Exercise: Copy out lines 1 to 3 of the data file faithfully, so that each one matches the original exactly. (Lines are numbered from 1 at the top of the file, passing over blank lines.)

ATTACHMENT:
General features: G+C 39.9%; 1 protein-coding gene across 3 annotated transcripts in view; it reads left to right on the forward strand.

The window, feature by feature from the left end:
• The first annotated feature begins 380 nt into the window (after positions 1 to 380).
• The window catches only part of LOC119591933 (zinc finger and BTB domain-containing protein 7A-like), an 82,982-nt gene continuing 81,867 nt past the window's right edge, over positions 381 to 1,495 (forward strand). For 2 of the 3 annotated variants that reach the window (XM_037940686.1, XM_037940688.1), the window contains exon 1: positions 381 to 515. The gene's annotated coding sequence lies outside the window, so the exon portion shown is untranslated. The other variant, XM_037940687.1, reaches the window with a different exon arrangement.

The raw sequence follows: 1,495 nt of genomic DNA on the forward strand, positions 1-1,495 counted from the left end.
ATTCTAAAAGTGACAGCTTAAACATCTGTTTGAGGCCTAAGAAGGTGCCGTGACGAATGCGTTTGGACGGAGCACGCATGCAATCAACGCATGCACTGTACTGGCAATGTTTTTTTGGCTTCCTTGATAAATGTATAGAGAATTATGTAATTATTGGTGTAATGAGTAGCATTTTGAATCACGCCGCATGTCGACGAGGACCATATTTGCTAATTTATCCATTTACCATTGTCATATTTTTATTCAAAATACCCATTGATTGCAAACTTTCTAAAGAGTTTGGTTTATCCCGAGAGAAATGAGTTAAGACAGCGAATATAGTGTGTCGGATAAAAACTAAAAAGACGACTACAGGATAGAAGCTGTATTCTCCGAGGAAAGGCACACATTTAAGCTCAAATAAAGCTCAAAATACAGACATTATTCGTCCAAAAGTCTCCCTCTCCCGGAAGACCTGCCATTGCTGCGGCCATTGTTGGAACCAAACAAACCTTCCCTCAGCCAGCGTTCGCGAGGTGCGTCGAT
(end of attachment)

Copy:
General features: G+C 39.9%; 1 protein-coding gene across 3 annotated transcripts in view; it reads left to right on the forward strand.

The window, feature by feature from the left end:
• The first annotated feature begins 380 nt into the window (after positions 1 to 380).